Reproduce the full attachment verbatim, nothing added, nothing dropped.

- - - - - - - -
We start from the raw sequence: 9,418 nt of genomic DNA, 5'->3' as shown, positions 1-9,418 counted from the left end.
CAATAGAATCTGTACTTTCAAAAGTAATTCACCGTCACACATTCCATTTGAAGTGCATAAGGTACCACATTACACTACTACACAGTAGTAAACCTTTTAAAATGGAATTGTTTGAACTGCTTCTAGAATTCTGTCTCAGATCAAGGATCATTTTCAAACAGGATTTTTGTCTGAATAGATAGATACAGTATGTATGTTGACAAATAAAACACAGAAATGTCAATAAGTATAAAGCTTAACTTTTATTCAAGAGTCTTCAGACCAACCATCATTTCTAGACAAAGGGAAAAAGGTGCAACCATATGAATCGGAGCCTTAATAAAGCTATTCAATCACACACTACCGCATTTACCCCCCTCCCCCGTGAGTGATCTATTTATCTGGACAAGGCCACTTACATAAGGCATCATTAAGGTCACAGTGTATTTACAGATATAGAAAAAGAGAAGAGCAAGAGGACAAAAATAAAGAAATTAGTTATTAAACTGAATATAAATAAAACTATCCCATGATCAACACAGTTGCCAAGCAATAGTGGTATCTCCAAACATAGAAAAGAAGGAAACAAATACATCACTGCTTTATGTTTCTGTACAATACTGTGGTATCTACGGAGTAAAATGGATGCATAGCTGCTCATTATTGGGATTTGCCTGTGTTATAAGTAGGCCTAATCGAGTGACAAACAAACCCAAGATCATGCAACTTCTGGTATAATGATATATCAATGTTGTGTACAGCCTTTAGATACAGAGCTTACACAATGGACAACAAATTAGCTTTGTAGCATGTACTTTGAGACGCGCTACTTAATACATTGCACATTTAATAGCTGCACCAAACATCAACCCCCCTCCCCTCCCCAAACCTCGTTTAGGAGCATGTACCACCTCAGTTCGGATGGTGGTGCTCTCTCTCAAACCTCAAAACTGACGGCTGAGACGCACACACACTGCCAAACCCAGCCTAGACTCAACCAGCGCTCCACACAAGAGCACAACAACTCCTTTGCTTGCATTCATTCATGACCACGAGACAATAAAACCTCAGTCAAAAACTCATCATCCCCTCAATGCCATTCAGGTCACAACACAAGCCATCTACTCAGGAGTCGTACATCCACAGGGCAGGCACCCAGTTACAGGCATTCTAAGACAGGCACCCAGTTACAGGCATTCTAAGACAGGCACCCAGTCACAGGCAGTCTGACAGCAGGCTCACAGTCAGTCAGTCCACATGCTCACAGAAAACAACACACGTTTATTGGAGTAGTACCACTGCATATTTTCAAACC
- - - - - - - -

We start from the raw sequence: 9,418 nt of genomic DNA, 5'->3' as shown, positions 1-9,418 counted from the left end.
CAATAGAATCTGTACTTTCAAAAGTAATTCACCGTCACACATTCCATTTGAAGTGCATAAGGTACCACATTACACTACTACACAGTAGTAAACCTTTTAAAATGGAATTGTTTGAACTGCTTCTAGAATTCTGTCTCAGATCAAGGATCATTTTCAAACAGGATTTTTGTCTGAATAGATAGATACAGTATGTATGTTGACAAATAAAACACAGAAATGTCAATAAGTATAAAGCTTAACTTTTATTCAAGAGTCTTCAGACCAACCATCATTTCTAGACAAAGGGAAAAAGGTGCAACCATATGAATCGGAGCCTTAATAAAGCTATTCAATCACACACTACCGCATTTACCCCCCTCCCCCGTGAGTGATCTATTTATCTGGACAAGGCCACTTACATAAGGCATCATTAAGGTCACAGTGTATTTACAGATATAGAAAAAGAGAAGAGCAAGAGGACAAAAATAAAGAAATTAGTTATTAAACTGAATATAAATAAAACTATCCCATGATCAACACAGTTGCCAAGCAATAGTGGTATCTCCAAACATAGAAAAGAAGGAAACAAATACATCACTGCTTTATGTTTCTGTACAATACTGTGGTATCTACGGAGTAAAATGGATGCATAGCTGCTCATTATTGGGATTTGCCTGTGTTATAAGTAGGCCTAATCGAGTGACAAACAAACCCAAGATCATGCAACTTCTGGTATAATGATATATCAATGTTGTGTACAGCCTTTAGATACAGAGCTTACACAATGGACAACAAATTAGCTTTGTAGCATGTACTTTGAGACGCGCTACTTAATACATTGCACATTTAATAGCTGCACCAAACATCAACCCCCCTCCCCTCCCCAAACCTCGTTTAGGAGCATGTACCACCTCAGTTCGGATGGTGGTGCTCTCTCTCAAACCTCAAAACTGACGGCTGAGACGCACACACACTGCCAAACCCAGCCTAGACTCAACCAGCGCTCCACACAAGAGCACAACAACTCCTTTGCTTGCATTCATTCATGACCACGAGACAATAAAACCTCAGTCAAAAACTCATCATCCCCTCAATGCCATTCAGGTCACAACACAAGCCATCTACTCAGGAGTCGTACATCCACAGGGCAGGCACCCAGTTACAGGCATTCTAAGACAGGCACCCAGTTACAGGCATTCTAAGACAGGCACCCAGTCACAGGCAGTCTGACAGCAGGCTCACAGTCAGTCAGTCCACATGCTCACAGAAAACAACACACGTTTATTGGAGTAGTACCACTGCATATTTTCAAACC